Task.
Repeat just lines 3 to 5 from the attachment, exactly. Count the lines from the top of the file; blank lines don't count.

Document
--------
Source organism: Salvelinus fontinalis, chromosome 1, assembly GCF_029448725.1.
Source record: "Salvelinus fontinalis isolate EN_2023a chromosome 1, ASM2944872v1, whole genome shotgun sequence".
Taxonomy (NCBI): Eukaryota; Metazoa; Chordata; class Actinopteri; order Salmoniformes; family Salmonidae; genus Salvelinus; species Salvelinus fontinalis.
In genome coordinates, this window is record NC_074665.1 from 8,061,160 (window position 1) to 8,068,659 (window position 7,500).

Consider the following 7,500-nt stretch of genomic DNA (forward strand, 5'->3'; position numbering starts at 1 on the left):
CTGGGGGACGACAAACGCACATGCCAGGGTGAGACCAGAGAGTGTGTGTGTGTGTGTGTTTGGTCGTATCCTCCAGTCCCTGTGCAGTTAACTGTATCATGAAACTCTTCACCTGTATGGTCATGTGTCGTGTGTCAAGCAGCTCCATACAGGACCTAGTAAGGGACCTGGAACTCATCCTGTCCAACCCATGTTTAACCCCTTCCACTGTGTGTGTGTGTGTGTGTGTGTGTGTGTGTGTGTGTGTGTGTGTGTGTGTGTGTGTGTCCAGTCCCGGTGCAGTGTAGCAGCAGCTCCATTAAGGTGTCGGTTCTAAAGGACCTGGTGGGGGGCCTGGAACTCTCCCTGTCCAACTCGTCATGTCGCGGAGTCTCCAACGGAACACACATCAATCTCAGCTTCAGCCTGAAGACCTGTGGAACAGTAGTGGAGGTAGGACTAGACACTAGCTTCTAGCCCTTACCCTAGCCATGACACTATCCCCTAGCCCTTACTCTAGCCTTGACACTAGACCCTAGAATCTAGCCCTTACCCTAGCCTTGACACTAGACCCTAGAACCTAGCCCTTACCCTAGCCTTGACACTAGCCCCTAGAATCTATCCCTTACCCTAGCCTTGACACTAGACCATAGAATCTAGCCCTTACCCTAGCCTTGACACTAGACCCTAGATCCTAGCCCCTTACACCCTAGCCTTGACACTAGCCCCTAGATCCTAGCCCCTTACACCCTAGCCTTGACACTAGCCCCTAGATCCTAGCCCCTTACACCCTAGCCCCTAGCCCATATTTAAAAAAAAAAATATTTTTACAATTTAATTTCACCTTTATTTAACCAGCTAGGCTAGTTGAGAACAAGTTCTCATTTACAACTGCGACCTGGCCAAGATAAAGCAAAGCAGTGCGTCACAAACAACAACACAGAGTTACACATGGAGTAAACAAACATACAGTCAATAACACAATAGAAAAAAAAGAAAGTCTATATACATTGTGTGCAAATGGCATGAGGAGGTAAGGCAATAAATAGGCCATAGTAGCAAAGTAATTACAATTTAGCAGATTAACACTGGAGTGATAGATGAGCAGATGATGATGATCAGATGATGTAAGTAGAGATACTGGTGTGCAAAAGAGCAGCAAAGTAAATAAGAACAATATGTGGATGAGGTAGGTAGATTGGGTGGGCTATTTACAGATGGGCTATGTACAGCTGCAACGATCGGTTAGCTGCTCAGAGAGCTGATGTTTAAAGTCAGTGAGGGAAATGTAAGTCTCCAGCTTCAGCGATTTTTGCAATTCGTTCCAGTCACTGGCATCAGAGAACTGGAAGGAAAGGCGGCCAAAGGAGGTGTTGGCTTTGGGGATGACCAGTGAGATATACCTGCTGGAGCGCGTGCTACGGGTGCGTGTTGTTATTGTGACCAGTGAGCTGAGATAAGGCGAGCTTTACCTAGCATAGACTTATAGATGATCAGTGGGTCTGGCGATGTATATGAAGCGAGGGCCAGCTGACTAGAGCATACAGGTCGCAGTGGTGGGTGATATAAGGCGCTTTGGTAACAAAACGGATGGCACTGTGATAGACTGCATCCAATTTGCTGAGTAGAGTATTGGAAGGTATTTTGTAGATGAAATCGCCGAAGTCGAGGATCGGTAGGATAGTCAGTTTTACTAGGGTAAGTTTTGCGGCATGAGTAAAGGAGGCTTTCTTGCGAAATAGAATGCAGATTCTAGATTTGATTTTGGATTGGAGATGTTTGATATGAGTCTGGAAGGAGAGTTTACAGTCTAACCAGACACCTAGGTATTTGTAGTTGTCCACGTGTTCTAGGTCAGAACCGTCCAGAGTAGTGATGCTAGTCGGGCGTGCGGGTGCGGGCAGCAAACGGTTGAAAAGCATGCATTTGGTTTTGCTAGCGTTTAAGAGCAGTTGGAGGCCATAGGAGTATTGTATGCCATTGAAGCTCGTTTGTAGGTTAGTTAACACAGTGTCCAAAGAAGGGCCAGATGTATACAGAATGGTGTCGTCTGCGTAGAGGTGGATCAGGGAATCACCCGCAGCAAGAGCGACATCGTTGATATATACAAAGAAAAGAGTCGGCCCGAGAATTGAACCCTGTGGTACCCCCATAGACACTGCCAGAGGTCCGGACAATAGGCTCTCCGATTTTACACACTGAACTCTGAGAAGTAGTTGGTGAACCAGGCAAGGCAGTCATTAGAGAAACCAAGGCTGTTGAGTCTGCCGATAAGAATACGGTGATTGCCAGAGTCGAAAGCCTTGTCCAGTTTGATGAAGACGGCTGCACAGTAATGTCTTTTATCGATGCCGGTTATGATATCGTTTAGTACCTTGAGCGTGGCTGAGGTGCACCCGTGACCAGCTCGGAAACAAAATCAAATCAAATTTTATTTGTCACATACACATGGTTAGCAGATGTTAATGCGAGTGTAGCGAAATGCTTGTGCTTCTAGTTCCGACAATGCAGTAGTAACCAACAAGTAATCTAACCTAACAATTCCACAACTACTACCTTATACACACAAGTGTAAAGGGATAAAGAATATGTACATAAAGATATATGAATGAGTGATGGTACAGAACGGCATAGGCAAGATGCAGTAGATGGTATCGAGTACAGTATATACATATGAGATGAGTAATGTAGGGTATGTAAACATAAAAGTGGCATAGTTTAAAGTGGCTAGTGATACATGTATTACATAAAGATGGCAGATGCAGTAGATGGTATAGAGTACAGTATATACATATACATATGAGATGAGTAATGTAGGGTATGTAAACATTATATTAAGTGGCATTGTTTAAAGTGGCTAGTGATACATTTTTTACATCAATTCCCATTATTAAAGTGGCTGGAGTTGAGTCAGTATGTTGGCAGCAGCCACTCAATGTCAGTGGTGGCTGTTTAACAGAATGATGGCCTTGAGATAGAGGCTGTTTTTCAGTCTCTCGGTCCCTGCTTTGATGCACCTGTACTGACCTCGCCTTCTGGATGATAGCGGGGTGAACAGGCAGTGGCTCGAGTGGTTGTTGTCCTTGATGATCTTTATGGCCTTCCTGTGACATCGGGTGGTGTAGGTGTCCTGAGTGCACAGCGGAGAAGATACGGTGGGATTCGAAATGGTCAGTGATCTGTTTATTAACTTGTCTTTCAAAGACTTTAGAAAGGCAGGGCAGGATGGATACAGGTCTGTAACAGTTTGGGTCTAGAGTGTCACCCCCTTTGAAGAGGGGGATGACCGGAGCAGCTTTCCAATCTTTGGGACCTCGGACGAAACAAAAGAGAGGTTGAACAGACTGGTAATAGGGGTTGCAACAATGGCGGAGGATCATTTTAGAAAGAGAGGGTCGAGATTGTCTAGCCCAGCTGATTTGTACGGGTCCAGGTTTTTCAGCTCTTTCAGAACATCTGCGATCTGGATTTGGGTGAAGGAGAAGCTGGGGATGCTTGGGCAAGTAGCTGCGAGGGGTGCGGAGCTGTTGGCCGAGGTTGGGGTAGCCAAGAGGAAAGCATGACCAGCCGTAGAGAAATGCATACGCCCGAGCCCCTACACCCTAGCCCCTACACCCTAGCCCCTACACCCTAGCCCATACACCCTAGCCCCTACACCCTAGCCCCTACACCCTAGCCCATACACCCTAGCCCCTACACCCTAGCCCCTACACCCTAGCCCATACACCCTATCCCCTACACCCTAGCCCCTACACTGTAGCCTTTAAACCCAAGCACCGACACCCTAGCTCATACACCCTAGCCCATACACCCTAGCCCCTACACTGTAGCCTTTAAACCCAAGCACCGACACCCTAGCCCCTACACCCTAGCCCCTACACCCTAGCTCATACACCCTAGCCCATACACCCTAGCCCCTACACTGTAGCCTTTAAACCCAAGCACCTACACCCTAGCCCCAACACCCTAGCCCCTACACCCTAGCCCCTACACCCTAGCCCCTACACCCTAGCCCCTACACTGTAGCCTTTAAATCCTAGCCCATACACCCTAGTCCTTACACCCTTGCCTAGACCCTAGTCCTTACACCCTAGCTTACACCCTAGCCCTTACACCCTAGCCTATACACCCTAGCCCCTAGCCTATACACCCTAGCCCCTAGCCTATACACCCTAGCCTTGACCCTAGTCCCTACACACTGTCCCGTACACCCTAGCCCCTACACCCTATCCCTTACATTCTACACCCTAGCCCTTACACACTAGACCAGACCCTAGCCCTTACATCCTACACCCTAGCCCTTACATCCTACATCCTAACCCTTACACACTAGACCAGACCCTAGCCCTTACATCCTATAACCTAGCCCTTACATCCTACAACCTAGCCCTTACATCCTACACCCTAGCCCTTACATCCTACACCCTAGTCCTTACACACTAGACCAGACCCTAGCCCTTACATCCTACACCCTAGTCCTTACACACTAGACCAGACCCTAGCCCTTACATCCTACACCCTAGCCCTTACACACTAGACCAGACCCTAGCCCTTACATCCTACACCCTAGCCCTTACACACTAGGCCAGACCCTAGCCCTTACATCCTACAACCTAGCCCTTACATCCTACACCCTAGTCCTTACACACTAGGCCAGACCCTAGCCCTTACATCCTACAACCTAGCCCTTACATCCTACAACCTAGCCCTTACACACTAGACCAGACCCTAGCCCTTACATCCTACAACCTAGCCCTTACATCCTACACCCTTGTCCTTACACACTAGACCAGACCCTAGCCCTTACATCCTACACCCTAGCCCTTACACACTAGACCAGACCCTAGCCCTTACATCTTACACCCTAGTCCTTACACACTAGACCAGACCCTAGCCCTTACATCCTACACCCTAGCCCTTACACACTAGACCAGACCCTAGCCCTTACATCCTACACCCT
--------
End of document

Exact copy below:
Taxonomy (NCBI): Eukaryota; Metazoa; Chordata; class Actinopteri; order Salmoniformes; family Salmonidae; genus Salvelinus; species Salvelinus fontinalis.
In genome coordinates, this window is record NC_074665.1 from 8,061,160 (window position 1) to 8,068,659 (window position 7,500).

Consider the following 7,500-nt stretch of genomic DNA (forward strand, 5'->3'; position numbering starts at 1 on the left):